Columbia Theatre

17 West 8th Street,
Erie, PA 16501

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The Alpha Theatre opened in 1909, with is entrance at 812 State Street. It had 1,354 seats. By 1913 it had been renamed Columbia Theatre, and the entrance had moved around the corner to W. 8th Street. During the 1940’s it was under the control of Warner Bros. Circuit Management Corp. It operated thru to 1950 and beyond….

Other than this being a smaller theatre downtown, I have very little information about it. It was torn down in 1969.

Contributed by David Stear

Recent comments (view all 10 comments)

Patsy
Patsy on February 8, 2005 at 2:53 am

There were many more Erie theatres than listed on the CT site so in time I hope to have a friend of mine whose father has a scrapbook on Erie area theatres will contribute his vast knowledge.

deleted user
[Deleted] on February 8, 2005 at 3:20 am

Impressive John. May I also add that Warner Brothers operated this theatre from the 1940’s into the mid 1950’s.

Patsy
Patsy on February 8, 2005 at 3:21 pm

Tom: I never knew there was a Warner-Columbia connection, but thank goodness the Warner still exists on State Street!

jimrhoads
jimrhoads on April 19, 2007 at 9:55 pm

Many Republic Pictures played here. I saw Sands of Iwo Jima at the Columbia in 1949. It seemed old and rundown then. Not a topline theatre in Erie, but had good adventure movies for us pre-teens.

spectrum
spectrum on October 14, 2007 at 4:57 am

The 1936 AFY shows a Columbia theatre with 1,200 seats listed as closed at that time.

stagehand113
stagehand113 on July 21, 2013 at 9:06 pm

The Columbia Theater was located on the south side of West 8th Street between Peach and State Sts. in Erie, PA. It was demolished in 1969 and the lot sat empty for years. Both my father and grandfather worked at the Columbia. A 1918 advertisement for the Columbia lists it as “Erie’s most delightful photoplay theater” and also a place to “see filmdom’s greatest productions in the house of "super” pictures."

stagehand113
stagehand113 on July 21, 2013 at 9:16 pm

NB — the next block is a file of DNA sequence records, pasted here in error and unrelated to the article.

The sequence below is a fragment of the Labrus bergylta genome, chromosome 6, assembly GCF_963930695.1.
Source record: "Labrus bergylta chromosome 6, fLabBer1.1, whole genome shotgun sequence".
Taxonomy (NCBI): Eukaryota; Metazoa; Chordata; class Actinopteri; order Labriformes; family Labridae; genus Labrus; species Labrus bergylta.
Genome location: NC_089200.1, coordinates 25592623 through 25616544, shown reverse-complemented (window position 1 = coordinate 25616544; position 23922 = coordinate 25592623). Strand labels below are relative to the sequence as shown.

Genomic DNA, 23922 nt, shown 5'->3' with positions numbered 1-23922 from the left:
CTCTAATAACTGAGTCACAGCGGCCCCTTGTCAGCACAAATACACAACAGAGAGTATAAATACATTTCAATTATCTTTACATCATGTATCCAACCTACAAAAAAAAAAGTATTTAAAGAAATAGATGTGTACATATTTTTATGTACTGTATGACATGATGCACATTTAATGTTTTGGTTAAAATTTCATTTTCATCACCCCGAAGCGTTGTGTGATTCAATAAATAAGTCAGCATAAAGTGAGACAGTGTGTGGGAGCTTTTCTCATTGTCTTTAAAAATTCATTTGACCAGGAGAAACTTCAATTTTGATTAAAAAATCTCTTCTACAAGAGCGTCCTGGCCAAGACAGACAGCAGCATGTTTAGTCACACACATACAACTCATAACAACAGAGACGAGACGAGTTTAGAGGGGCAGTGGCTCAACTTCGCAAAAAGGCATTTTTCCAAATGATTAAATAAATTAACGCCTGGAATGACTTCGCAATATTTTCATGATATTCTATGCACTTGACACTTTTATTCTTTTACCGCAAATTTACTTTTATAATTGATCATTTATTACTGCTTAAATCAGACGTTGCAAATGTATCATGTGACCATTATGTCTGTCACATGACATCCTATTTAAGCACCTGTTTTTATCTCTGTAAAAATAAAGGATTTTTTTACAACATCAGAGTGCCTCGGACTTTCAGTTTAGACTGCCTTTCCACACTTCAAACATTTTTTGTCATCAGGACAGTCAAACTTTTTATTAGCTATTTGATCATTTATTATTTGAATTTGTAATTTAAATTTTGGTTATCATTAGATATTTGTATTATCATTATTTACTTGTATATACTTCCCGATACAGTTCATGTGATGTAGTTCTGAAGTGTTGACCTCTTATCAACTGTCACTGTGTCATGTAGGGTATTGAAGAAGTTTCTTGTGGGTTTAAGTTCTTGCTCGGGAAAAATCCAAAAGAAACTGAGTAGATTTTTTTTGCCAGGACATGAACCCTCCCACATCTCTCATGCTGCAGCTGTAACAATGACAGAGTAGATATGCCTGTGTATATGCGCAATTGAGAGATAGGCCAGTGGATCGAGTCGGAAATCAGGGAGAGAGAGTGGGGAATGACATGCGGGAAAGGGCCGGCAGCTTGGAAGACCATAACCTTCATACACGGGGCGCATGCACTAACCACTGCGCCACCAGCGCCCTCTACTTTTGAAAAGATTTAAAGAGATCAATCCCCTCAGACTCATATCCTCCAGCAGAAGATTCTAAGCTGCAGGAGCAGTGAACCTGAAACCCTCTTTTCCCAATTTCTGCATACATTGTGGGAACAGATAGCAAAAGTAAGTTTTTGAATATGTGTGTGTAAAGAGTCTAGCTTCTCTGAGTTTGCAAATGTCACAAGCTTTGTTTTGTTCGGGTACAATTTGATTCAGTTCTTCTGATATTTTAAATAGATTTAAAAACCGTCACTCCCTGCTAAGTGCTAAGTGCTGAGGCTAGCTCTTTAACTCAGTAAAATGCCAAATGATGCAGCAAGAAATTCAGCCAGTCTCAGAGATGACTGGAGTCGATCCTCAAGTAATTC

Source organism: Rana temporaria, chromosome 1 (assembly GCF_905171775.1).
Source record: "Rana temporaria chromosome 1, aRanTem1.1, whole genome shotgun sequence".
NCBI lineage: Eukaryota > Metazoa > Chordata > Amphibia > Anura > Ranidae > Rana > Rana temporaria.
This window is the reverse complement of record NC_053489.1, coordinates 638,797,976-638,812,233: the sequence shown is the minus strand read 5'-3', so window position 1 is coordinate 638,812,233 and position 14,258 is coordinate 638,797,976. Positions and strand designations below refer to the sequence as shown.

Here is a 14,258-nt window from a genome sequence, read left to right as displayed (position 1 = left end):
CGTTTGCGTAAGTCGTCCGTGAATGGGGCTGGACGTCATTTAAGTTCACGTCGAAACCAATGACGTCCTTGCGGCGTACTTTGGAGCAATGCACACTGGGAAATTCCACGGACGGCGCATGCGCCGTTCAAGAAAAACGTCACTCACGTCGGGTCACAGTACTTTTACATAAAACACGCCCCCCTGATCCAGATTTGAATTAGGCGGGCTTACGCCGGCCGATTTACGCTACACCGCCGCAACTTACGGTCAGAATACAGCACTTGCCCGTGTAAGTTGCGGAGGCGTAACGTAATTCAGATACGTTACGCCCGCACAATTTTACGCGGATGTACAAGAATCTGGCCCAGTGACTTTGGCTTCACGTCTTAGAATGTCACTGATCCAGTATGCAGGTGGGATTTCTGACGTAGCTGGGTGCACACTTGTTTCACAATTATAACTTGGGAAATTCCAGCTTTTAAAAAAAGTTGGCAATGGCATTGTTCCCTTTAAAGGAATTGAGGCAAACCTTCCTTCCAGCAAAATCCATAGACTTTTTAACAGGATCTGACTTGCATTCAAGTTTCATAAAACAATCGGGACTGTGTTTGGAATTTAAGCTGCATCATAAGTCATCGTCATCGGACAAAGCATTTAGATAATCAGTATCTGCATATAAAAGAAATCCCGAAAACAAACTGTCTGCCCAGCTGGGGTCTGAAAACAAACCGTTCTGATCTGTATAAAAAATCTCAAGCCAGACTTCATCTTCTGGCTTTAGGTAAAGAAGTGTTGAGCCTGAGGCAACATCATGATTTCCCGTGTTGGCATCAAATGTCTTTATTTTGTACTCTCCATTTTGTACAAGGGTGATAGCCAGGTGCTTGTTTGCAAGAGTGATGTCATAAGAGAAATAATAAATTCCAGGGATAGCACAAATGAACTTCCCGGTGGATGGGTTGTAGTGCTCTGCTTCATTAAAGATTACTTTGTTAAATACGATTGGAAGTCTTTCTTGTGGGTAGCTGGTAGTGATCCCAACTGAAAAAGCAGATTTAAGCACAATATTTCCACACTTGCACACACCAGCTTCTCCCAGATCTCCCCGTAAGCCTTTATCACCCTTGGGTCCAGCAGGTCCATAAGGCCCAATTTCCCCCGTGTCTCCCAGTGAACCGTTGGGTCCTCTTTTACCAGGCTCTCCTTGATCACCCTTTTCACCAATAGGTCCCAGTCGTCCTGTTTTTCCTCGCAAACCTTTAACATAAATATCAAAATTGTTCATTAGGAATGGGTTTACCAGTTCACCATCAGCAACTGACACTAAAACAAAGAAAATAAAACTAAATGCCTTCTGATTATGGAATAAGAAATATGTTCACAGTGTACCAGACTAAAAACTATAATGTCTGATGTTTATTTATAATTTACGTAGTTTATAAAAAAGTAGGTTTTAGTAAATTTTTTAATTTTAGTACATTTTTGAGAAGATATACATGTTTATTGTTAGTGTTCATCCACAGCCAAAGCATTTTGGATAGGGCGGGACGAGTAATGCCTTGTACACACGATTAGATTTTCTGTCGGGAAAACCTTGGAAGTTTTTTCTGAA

Warner Brothers also operated the old Strand on State Street until it was demolished in the late 40s for the old GC Murphy’s, and built the present structure on West 10th app. 1948. In 1971, Congress passed a law that the movie studios could not own the theaters in which their films were shown, so the Warner and Strand were sold to Cinemette. For a couple years, the Strand on West 10th also installed a Cinerama Screen and equipment., but later removed it to go back to the original format.

Charlie_Brown1
Charlie_Brown1 on August 9, 2013 at 6:13 am

I went to this theater more times than any other downtown theater. They showed double features,and cartunes in later years. It was a clean place and I always thought of it as the poor man’s Warner.

Joe Vogel
Joe Vogel on September 25, 2014 at 9:43 pm

The Columbia Theatre opened in 1909 as the Alpha House (a 1910 issue of Variety calls it the Alpha Theatre) at 812 State Street, according to a 1962 book, Erie, a History, by Herbert Reynolds Spencer, which also said that the entrance was moved to the 8th Street side of the building when the house was renamed.

The 1913-1914 Cahn guide lists the Columbia Theatre in Erie as a ground-floor house with 1,354 seats. It was being operated by Colonial Enterprises Co., also operating the smaller Colonial Theatre in Erie. The Columbia was playing Gus Sun vaudeville. By 1917, the Columbia was a movie house, and was mentioned a few times in the trade publications.

The August, 1918, issue of Safety Engineering reported that a fire on May 18 had severely damaged the Columbia Theatre. The fire was of electrical origin and started in the basement under the organ. The building and contents were valued at $75,000, and property loss was $30,000. The theater was described as being “…back from street, and surrounded by other buildings,” so it sounds as though the auditorium had been shoehorned into the middle of a block of existing structures.

I haven’t found anything about the rebuilding of the Columbia after the fire, but the house was mentioned fairly often in the trade publications from 1919 on, and in the 1940s the house hosted a number of live music acts, mentioned in various issues of The Billboard.

Joe Vogel
Joe Vogel on September 28, 2014 at 8:28 am

The organ under which the 1918 fire started must have been the one the October 30, 1915, issue of The Moving Picture World said had recently been installed:

“The Columbia theater in Erie, Pa., recently installed one of the largest pipe organs in the United States. It is a 4-manual console, with choir, swell, great and pedestal organ, with an echo organ in the balcony. It has 2,600 pipes and is operated electrically from the pit. The work of installing was done by the Tellers Simerhof Organ Company, of Erie, Pa.”

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